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Final Report Summary - TR1 CELLS (Molecular mechanisms leading to generation of Type 1 regulatory cells and their role in autoimmunity)

Multiple sclerosis (MS) is a chronic inflammatory disease of the central nervous system (CNS). Around 2.5 million people worldwide have MS. Although the etiology of MS is still unclear, there is a good evidence suggesting that T cells are the main players during initiation of the pathogenic process. The myelin proteins on the myelin sheath are targeted by activated auto-reactive lymphocytes causing repeated inflammation, subsequent demyelination and symptoms of MS. It has been described, that generation of Type I regulatory (Tr1) cells is impaired in MS patients. Furthermore, in Experimental Autoimmune Encephalomyelitis (EAE), the mouse model of human disease multiple sclerosis (MS), transfer of IL-10 producing Tr1 cells prevents CNS (central nervous system) inflammation in an IL-10 dependent manner. Together, these point to the crucial role of Tr1 cells during the course of MS. Tr1 cells were first described as a distinct subset of T cells that were induced in vitro by activating naïve T cells in the presence of IL-10 and were shown to regulate immune and autoimmune responses. They lack FoxP3 expression, the master transcription factor that induces Treg cells, but production of copious amounts of IL10 – their signature cytokine, makes them a subset of regulatory T cells that is distinct from FoxP3+ regulatory T cells. Their strong immunosuppressive capacity allows them to restrain autoimmune responses and alleviate pathology in several models of infectious and autoimmune diseases. IL-27 is the key inducer of Tr1 cells. Yet, the mechanism by which IL-27 mediates its suppressive effects has not been fully elucidated. The “Tr1 project” aims to undertake a detailed analysis of IL-27 mediated Tr1 induction with a view to identify targets that could be manipulated to suppress autoimmunity of the CNS.
Using a microarray analysis of cells treated in Tr1 conditions, the fellow identified two transcription factors, IRF1 and BATF, that are expressed early during differentiation of Tr1 cells and that are strictly required for Tr1 differentiation, as CD4+ T cells deficient in either of these factors fail to secrete IL-10. The fellow used an EAE model to assess whether IRF1 plays a role in vivo during development of autoimmunity. Batf-/- mice have been previously described as resistant to EAE due to failure to generate Th17 cells. Interestingly, as the disease in the wild type mice ameliorates after reaching its peak, the Irf1-/- mice do not undergo recovery but progressively develop more severe disease, and cells isolated from the knockout mice produce increased amounts of IL-17A, as well as decreased IL-10. Furthermore, Irf1-deficient 2D2 transgenic mice, which bear a transgenic MOG specific T cell receptor, developed spontaneous EAE at around 6 weeks of age, whereas the wild type 2D2 littermates remained free of clinical signs of disease. Furthermore, cells from Irf1-/- and Batf-/- mice treated in vitro with IL-27 and transferred into wild-type sick mice (immunized to induce EAE) failed to suppress the disease, while wild-type cells did reduce the EAE score. It has been previously reported that repeated injections of an anti-CD3 antibody lead to induction of Tr1 cells in vivo and that induction of IL-10 in these settings is mediated by IL-27. This model was used to assess the role of IRF1 and BATF in generation of Tr1 cells in vivo. An anti-CD3 antibody or an isotype control antibody were repeatedly administered to wild type, Irf1-/- and Batf-/- mice and the frequency of IL-10+ cells was assessed in mesenteric lymph nodes. Administration of the anti-CD3 antibody resulted in induction of IL-10+ cells in the lymph nodes of wild-type but not in Irf1-/- or Batf-/- mice.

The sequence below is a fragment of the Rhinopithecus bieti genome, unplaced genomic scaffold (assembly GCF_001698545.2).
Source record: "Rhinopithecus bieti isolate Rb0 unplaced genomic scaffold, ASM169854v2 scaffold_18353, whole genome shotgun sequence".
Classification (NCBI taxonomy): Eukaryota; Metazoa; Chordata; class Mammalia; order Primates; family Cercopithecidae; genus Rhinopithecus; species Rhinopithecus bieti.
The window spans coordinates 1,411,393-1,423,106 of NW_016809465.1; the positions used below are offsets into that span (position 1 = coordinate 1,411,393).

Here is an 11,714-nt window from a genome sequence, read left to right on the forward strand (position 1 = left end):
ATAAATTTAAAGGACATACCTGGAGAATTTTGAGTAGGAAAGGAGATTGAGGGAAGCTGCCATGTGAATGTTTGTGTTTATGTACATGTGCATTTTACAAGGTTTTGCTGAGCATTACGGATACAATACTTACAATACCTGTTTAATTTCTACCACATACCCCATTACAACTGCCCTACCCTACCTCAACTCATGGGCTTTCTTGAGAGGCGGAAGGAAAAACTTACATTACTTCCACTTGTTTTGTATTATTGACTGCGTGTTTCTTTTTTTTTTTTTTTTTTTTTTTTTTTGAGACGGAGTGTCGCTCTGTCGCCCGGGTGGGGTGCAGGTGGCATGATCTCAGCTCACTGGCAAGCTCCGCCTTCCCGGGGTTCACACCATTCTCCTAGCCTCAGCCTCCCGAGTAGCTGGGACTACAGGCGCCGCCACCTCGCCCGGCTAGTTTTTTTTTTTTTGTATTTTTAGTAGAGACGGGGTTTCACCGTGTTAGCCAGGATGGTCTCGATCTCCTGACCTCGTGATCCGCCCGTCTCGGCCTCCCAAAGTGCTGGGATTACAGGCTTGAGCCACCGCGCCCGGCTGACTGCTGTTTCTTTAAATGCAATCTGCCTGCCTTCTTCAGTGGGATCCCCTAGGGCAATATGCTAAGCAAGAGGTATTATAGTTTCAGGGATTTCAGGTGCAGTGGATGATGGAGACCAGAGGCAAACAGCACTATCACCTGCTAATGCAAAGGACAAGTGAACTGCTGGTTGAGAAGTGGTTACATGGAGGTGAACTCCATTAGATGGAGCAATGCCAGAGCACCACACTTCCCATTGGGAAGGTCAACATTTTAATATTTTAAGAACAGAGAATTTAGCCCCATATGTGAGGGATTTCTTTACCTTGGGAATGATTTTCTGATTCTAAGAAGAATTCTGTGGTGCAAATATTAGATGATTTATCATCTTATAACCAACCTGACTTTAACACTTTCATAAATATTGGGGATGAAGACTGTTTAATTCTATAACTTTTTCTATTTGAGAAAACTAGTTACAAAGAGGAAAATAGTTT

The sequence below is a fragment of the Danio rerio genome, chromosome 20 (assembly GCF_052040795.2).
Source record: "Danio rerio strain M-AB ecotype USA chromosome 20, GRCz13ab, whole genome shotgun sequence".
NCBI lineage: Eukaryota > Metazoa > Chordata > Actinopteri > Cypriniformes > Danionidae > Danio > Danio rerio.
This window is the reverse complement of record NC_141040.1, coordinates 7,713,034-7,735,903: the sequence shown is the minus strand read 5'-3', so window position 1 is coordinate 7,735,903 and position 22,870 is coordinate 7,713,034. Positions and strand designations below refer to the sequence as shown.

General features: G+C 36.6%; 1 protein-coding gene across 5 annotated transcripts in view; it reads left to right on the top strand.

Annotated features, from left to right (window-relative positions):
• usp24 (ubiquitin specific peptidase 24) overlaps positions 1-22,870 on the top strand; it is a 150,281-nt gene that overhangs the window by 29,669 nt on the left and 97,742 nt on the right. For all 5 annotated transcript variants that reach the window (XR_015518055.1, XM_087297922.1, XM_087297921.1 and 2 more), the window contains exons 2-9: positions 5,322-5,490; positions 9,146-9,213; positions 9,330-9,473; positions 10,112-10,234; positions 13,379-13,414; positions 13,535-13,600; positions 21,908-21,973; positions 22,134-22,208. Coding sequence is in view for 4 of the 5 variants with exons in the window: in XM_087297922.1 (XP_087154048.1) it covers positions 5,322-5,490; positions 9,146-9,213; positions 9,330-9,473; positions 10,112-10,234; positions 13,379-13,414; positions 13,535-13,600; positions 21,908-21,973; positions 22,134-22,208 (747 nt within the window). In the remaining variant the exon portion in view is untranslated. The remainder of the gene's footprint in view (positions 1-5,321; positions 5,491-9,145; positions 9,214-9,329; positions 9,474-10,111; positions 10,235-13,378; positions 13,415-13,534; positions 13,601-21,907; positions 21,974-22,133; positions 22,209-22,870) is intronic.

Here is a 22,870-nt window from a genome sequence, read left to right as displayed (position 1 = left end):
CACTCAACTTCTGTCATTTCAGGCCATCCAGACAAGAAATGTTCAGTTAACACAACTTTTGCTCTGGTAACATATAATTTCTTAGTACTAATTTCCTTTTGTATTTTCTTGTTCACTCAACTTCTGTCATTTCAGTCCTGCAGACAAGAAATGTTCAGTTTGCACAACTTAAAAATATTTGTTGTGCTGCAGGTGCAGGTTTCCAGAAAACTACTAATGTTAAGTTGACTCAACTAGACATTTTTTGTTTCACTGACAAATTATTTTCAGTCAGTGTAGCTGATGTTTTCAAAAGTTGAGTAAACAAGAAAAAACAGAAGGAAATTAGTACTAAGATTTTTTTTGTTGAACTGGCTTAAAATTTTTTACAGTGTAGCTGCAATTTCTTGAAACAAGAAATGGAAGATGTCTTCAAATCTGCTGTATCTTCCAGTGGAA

The fellow further worked on elucidation of the molecular mechanisms used by IRF1 and BATF to control IL-10 expression. IRF1 and BATF were found to bind to multiple regulatory elements within the Il10 locus in a co-operative manner, meaning that binding of IRF1 is dependent on the presence of BATF, and vice versa. Moreover, IRF1 could directly transactivate multiple regulatory elements of the Il10 locus, whereas BATF could not. Transcription factors cMaf and AhR were previously shown to bind to and to transactivate the Il10 promoter. The study showed that both IRF1 and BATF are required for binding of cMaf and AhR to the Il10 locus.
Furthermore, deficiency of IRF1 or BATF induced changes in the epigenetic marks of CD4+ T cells from the knockout mice isolated from the knockout mice (reduction in the activating epigenetic marks within the Il10 locus (H3K9Ac, H3K4me3), as well as an increase in the inhibitory marks (H3K27me3)).